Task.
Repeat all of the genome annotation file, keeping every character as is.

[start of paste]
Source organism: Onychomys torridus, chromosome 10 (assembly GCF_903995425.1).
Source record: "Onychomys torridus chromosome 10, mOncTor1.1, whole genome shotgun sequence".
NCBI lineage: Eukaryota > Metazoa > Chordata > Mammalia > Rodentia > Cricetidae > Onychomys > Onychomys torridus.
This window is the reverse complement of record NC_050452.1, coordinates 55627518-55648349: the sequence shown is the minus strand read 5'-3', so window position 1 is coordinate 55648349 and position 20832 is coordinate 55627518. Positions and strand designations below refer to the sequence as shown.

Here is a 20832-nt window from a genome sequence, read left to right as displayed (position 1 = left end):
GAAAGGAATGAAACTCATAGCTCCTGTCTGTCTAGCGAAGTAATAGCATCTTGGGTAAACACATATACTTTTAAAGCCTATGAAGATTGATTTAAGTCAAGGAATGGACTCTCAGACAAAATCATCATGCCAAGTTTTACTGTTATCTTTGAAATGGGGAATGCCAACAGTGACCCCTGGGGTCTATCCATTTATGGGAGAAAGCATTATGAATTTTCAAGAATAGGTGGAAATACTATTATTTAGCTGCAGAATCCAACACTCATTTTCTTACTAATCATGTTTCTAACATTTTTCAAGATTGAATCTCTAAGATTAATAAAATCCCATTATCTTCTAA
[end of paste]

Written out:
Source organism: Onychomys torridus, chromosome 10 (assembly GCF_903995425.1).
Source record: "Onychomys torridus chromosome 10, mOncTor1.1, whole genome shotgun sequence".
NCBI lineage: Eukaryota > Metazoa > Chordata > Mammalia > Rodentia > Cricetidae > Onychomys > Onychomys torridus.
This window is the reverse complement of record NC_050452.1, coordinates 55627518-55648349: the sequence shown is the minus strand read 5'-3', so window position 1 is coordinate 55648349 and position 20832 is coordinate 55627518. Positions and strand designations below refer to the sequence as shown.

Here is a 20832-nt window from a genome sequence, read left to right as displayed (position 1 = left end):
GAAAGGAATGAAACTCATAGCTCCTGTCTGTCTAGCGAAGTAATAGCATCTTGGGTAAACACATATACTTTTAAAGCCTATGAAGATTGATTTAAGTCAAGGAATGGACTCTCAGACAAAATCATCATGCCAAGTTTTACTGTTATCTTTGAAATGGGGAATGCCAACAGTGACCCCTGGGGTCTATCCATTTATGGGAGAAAGCATTATGAATTTTCAAGAATAGGTGGAAATACTATTATTTAGCTGCAGAATCCAACACTCATTTTCTTACTAATCATGTTTCTAACATTTTTCAAGATTGAATCTCTAAGATTAATAAAATCCCATTATCTTCTAA